The Great Challenges program is a perfect example of how we're continuing to elevate and showcase innovation in research and in technology year-round, covering everything from care delivery to reimbursements. It cultivates year-round conversation, whether it is through Google Hangouts or through Q&A’s or Facebook chats or the blog, it's looking to convene the community in a broad way that builds on the amazing content that came out of our annual conference. You spend the year talking about and exploring the important topics as they are amplified in the news and are awarded additional recognition and exposure and then you reconvene back at TEDMED to either revisit those and/or explore new topics that have emerged since the last time we convened.

Really the culmination of all those conversations is in some ways represented at the annual event through the community we bring together. I would say TEDMED's focus is about convening people and ideas, and those ideas are innovations. At the heart of how we look at innovation, we say it stems from the human imagination, to imagine something to be better, to imagine something to be different, to be more effective, to be more creative. And so, our objective in convening is absolutely to showcase and amplify the power of human potential as a direct output of the human imagination.

[dropcap]Q:[/dropcap] TEDMED has a host of impressive partners – how do these relationships play a key role in TEDMED’s overall mission and growth?

Our priority is for the TEDMED community to embrace and celebrate passionate, committed game-changers, intellectually curious all-stars and those on the frontlines driving the future in health and medicine we all want. TEDMED is a thought leadership platform. That's why our partners cover the broadest possible range of expertise, from the largest global corporations in health and medicine, to leading technology companies, top educational and research institutions and the most important U.S. government health agencies and institutions.

Obviously, some partners provide critical financial support and we also have key non-financial relationships as well. These include relationships with government health leaders from the U.S. Surgeon General, to the chairs and directors of the Institute of Medicine, the NIH and the CDC. With our recent announcement of a permanent relationship with UCSF, we’ve set the pace for a global series of alliances with the world's most accomplished medical research institutions, as well.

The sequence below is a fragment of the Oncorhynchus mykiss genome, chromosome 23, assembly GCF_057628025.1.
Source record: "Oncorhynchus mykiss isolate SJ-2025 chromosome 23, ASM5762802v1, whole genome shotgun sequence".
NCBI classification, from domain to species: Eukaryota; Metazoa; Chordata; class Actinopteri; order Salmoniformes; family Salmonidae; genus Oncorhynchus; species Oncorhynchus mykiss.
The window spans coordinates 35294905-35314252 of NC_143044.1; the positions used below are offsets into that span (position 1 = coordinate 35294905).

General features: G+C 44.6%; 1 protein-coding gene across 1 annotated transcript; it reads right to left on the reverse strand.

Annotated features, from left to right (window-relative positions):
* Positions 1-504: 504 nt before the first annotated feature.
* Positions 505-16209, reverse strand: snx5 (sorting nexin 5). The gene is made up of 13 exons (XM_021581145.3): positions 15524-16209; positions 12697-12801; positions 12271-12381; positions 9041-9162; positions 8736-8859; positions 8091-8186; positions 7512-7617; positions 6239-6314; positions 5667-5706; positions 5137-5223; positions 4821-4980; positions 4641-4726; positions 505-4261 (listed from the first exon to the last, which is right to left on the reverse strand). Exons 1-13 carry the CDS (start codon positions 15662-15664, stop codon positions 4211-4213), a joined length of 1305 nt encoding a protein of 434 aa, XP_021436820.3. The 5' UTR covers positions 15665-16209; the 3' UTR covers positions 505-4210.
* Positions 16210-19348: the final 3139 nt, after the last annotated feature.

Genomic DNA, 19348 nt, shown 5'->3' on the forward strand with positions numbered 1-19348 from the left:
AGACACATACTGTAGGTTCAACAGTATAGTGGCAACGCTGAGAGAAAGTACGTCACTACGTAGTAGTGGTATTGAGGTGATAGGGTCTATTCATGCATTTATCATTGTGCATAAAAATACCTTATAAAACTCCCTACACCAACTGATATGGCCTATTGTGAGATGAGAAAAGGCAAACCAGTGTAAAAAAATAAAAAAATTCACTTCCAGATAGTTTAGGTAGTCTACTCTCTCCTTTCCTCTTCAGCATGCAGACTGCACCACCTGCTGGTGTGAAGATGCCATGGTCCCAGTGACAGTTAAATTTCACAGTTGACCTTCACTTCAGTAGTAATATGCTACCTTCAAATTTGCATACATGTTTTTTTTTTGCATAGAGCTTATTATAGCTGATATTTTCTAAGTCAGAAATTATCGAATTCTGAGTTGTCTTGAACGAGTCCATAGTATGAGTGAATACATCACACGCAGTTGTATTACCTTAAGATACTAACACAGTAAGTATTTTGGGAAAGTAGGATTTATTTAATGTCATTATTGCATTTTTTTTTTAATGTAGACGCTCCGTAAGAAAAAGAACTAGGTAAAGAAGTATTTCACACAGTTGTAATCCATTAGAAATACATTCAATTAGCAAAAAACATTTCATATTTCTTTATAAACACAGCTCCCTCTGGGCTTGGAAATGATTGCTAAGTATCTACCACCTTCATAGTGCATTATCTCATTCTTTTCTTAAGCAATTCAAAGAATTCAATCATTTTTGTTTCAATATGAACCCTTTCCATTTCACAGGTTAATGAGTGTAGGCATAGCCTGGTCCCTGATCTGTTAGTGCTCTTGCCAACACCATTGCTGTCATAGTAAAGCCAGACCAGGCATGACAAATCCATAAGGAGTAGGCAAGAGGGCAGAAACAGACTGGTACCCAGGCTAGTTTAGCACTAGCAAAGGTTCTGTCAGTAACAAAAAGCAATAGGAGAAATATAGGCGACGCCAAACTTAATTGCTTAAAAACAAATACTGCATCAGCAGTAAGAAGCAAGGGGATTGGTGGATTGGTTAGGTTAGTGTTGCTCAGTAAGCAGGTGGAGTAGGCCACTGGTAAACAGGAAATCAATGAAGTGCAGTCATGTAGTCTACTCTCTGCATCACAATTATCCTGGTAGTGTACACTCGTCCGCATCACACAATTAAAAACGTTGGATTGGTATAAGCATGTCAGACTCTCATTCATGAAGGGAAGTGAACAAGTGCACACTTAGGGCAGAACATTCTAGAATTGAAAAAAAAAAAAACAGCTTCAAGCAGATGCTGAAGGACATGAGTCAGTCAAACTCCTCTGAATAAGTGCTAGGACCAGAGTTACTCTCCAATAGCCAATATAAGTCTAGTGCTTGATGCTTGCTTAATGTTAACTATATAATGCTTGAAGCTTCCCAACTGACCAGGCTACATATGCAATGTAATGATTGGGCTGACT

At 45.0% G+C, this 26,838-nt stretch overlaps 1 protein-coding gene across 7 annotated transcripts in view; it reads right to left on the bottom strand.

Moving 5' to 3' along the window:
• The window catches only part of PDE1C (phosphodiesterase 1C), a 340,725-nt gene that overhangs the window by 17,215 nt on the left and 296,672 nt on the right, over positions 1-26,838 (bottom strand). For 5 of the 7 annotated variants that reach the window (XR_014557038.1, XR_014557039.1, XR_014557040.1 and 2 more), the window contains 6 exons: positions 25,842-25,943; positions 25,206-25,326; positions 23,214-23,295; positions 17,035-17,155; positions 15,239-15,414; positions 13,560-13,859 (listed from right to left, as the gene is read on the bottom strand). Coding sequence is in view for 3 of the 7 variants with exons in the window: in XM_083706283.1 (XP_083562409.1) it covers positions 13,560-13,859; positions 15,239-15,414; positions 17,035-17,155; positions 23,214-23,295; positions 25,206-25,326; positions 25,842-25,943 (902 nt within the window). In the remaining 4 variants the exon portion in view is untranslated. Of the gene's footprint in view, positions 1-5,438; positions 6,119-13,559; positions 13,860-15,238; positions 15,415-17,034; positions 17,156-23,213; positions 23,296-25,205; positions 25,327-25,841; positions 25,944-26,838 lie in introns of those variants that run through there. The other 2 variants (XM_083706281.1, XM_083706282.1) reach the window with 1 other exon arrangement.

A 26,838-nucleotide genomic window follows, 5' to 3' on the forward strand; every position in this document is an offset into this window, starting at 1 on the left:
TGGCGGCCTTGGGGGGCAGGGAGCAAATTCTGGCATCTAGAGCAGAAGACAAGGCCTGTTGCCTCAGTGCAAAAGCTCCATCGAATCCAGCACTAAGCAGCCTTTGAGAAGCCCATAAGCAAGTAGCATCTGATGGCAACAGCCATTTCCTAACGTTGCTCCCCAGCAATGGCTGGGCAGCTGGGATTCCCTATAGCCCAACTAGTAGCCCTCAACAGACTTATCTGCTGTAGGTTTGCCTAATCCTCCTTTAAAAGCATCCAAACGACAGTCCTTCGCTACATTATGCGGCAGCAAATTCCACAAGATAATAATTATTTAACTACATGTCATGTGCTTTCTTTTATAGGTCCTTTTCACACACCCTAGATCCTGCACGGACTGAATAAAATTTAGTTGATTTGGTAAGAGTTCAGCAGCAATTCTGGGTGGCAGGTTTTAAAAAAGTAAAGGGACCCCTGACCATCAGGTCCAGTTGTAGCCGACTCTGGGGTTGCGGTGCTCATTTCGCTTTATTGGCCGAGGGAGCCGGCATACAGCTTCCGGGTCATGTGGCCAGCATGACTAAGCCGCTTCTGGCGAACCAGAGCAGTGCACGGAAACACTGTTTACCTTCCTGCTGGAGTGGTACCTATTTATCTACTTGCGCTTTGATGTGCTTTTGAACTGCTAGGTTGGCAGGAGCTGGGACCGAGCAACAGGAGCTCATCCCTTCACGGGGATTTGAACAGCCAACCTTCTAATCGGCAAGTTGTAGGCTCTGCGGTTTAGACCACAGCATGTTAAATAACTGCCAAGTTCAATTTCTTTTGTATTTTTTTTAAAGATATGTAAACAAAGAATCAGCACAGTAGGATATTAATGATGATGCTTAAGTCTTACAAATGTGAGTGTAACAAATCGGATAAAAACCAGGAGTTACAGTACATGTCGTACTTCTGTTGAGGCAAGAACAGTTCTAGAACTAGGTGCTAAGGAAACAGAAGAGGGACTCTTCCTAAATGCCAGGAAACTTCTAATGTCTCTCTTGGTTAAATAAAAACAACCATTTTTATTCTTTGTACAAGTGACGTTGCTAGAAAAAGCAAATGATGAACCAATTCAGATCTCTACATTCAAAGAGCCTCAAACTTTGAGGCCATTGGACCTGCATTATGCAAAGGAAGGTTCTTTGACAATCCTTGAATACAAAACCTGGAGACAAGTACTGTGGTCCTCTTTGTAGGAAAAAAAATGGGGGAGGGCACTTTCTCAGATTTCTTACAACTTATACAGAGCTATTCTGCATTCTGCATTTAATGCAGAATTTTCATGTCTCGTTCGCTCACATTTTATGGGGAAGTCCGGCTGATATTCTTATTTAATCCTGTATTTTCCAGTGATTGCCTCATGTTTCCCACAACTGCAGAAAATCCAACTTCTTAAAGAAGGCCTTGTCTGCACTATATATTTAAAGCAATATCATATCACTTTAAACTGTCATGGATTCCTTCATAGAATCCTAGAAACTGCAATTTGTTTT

Our partners' leadership and expertise provides critical insight into the topics, innovation and themes that need to be explored, discussed and celebrated among the TEDMED community. These partners help us stay ahead of the curve with cutting-edge developments in science, policy, technology, law, markets and more. This enables us to keep the full TEDMED community informed as we address the total environment for health and medicine.

In all these ways, then, our partners are a critical part of the overall experience and our platform's larger success, from our stage program to our year-round Great Challenges discussions and our global live streaming opportunities.

[dropcap]Q:[/dropcap] Looking beyond 2014, how do you envision TEDMED’s continued evolution and what are some key goals for the future? Ultimately, how can TEDMED transform the world of health and medicine and add value on a global level?

Our evolution is toward a strong global community that is 24/7 all year round. We can transform health and medicine by acting as a super-connector for people who would never meet anywhere else, by bringing together ideas and institutions for all those important creative collisions, on a global scale. Innovation and imagination recognize no national boundaries, and neither does TEDMED. We're having some key partnership discussions now around what it will look like to bring TEDMED to the world, and to bring it to the world simultaneously.